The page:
Fig.2Head of Jib, showing movable and fixed pulley blocks.
crane, it would perhaps be well to give some account of their functions, and the reasons for the particular method of construction that has been adopted. Apart from the base,
the derrick consists essentially of the following component parts :the jib,
the operating cables 19, the vertical member 4, and the two side members or ties 3.
These units combine to absorb all the strains and stresses generated in the crane while it is at work.
Most of the strain on the jib head
is converted into compressive force applied to the jib itself,
the remainder being taken by the cables 19.
bolted in the first and fourth holes of the Girders 28.
A pair of 2" Strips bolted to the outer ends of the 5 1/2" Flat Girders provide bearings for two 2" Rods, to which are pivoted the pulley blocks of the jib head. The outer block, which forms part of the hoisting mechanism, consists of two 2 ½” Strips and one 3" Strip, in which are journalled 1" Rods.
Two 1" loose Pulley Wheels are mounted on one of these Rods, and the Strips are spaced as required by Washers and Collars. The inner or rear pulley block of the jib is built up of two 2 1/2" Strips and two 31/2".
and are separated by 2 1/2" Strips.
In each case the Pulley Wheels are spaced by Washers so that they may rotate quite freely.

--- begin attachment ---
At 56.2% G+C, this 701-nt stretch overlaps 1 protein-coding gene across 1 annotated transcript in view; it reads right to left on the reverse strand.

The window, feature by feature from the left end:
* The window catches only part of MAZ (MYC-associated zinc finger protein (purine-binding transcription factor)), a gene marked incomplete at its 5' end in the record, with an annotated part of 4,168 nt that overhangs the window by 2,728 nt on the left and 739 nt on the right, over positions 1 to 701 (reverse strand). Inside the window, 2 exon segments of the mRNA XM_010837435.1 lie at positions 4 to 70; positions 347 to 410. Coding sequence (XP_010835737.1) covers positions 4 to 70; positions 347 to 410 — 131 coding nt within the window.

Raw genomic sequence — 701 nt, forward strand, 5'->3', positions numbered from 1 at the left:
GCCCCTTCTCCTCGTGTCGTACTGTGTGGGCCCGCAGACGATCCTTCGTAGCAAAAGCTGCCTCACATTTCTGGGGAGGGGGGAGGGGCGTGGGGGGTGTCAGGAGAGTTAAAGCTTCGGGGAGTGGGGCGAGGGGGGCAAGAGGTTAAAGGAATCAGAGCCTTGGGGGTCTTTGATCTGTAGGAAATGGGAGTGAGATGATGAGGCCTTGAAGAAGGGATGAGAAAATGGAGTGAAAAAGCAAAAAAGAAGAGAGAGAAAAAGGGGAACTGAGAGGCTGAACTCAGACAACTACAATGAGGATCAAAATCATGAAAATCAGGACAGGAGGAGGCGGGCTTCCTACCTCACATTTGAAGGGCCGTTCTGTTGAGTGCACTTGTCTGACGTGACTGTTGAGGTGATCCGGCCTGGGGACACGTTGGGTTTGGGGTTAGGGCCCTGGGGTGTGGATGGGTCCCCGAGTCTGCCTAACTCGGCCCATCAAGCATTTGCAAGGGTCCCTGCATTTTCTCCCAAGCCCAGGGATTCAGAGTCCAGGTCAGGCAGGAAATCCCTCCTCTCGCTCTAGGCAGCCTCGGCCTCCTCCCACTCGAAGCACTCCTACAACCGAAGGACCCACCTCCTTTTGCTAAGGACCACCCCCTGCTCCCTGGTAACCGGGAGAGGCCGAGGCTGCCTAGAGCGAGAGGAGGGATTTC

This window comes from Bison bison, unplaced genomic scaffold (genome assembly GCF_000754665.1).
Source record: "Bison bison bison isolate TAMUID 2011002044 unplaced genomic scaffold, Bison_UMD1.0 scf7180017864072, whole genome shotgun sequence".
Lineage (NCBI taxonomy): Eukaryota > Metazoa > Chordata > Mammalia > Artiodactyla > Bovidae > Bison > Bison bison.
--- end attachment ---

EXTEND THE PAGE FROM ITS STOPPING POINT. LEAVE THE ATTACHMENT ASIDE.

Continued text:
Fig.3Top of vertical member, showing method of attaching the tie members.
in directions corresponding to their respective positions, and as the two forces are not in direct opposition they combine in producing a force that tends to depress the upper ends of the tie members 3. This force takes the form of a downward thrust on the vertical member 4.
Therefore the latter,like the jib, must be designed
to withstand compression. Accordingly it is constructed from a pair of 18 1/2" Angle Girders
bolted together at each extremity, as well as at a point near the lower end, by 11" Angle Girders 5 (see Figs. 3 and 4).
a bearing 8 built up fromtwo 2 1/2" Strips bolted across the base Girders 1. Two Collars should be placed on this Rod, one above the Sprocket Wheel 7 and one below the 2 1/2" Strips 8 (Fig. 4).
which also act as guide Pulleys, are mounted
on horizontal Axle Rods journalled in the Girders of the vertical member 4.